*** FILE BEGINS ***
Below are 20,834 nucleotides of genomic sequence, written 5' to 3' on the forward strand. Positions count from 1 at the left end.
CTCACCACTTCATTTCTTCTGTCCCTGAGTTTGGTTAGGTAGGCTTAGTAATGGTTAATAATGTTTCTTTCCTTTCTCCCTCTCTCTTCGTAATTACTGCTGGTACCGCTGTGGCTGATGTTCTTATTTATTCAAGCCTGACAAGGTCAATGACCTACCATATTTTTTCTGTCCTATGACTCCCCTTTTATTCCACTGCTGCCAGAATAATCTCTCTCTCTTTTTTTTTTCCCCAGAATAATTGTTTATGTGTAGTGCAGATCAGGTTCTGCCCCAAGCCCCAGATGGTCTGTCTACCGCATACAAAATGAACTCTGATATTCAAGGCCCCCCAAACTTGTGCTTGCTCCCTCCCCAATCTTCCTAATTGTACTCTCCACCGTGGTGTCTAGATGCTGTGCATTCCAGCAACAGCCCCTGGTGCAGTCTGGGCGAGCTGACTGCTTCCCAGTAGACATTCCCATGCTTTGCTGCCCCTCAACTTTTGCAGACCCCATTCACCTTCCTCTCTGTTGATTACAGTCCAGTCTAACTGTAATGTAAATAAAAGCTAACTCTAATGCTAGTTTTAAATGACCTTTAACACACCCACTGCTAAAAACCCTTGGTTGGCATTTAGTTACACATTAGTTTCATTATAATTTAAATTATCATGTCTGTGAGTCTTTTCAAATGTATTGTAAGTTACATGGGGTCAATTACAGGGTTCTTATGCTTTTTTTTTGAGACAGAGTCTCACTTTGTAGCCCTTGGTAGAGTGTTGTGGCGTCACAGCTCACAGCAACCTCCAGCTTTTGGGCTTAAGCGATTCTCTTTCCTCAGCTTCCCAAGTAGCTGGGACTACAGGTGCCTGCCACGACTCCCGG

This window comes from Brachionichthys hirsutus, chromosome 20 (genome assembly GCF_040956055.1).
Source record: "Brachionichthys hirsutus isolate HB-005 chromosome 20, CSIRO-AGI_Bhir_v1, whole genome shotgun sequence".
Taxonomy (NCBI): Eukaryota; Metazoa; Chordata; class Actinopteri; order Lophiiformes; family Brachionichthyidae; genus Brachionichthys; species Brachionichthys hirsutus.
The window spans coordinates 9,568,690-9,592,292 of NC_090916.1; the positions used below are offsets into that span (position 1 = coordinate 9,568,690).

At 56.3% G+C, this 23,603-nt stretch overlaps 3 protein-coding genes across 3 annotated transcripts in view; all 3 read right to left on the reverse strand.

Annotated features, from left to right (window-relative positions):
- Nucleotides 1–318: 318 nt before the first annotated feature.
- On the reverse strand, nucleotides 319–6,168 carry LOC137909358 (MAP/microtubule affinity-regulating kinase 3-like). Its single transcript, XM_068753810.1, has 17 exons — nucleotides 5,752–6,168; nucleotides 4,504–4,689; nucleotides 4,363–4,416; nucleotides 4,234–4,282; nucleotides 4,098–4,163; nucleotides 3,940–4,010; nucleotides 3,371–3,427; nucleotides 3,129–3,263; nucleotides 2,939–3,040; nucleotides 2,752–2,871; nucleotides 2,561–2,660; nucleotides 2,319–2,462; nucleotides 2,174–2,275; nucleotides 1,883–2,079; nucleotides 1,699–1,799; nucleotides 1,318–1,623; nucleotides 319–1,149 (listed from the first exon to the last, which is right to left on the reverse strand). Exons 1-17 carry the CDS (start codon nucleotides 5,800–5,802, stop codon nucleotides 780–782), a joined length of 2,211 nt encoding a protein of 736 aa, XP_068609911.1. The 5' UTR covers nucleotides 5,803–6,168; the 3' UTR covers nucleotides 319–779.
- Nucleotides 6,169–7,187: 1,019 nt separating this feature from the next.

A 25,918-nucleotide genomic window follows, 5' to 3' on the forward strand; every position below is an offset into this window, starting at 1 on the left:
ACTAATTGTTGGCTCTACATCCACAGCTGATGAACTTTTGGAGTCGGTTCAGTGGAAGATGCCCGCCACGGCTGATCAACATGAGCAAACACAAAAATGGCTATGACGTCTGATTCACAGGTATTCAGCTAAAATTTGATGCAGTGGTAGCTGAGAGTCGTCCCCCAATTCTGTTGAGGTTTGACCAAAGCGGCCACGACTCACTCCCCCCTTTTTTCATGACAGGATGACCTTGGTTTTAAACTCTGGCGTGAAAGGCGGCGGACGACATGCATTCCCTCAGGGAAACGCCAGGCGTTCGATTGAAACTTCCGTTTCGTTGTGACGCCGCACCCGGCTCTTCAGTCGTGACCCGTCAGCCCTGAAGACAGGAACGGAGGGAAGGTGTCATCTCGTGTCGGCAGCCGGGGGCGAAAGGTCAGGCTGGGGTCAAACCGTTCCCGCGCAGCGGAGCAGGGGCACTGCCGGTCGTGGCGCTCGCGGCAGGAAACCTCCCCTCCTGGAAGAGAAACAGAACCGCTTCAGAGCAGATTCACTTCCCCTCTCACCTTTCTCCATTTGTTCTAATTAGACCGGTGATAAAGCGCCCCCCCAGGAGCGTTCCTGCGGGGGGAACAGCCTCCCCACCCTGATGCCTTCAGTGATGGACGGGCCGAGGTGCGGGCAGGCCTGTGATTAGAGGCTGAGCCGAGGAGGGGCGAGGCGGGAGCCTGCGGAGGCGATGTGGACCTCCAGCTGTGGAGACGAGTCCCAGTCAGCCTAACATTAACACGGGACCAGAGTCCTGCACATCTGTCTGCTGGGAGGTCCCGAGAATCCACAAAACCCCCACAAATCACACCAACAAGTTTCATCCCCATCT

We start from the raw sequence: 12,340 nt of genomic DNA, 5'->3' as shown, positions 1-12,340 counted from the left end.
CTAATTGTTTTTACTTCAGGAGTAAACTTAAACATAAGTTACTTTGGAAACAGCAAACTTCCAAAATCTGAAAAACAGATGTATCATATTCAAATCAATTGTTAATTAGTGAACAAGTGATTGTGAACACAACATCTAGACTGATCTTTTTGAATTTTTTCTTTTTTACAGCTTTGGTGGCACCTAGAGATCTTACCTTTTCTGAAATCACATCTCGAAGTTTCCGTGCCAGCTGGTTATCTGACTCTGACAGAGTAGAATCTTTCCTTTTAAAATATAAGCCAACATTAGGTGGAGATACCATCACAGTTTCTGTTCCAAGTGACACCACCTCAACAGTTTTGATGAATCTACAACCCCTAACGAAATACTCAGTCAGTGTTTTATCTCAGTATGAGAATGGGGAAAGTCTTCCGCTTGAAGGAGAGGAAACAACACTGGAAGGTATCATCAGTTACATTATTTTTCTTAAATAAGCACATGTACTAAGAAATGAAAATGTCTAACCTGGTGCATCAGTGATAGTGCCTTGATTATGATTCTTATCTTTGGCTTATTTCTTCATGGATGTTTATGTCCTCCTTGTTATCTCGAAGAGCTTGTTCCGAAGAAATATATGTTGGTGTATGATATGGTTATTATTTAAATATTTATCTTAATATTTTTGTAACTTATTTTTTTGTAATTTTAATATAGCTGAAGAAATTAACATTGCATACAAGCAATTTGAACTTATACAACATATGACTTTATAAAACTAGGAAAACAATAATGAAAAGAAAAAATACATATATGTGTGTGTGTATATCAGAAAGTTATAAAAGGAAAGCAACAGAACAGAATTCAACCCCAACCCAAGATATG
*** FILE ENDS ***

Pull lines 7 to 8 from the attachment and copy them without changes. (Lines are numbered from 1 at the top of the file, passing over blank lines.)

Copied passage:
At 56.3% G+C, this 23,603-nt stretch overlaps 3 protein-coding genes across 3 annotated transcripts in view; all 3 read right to left on the reverse strand.

Annotated features, from left to right (window-relative positions):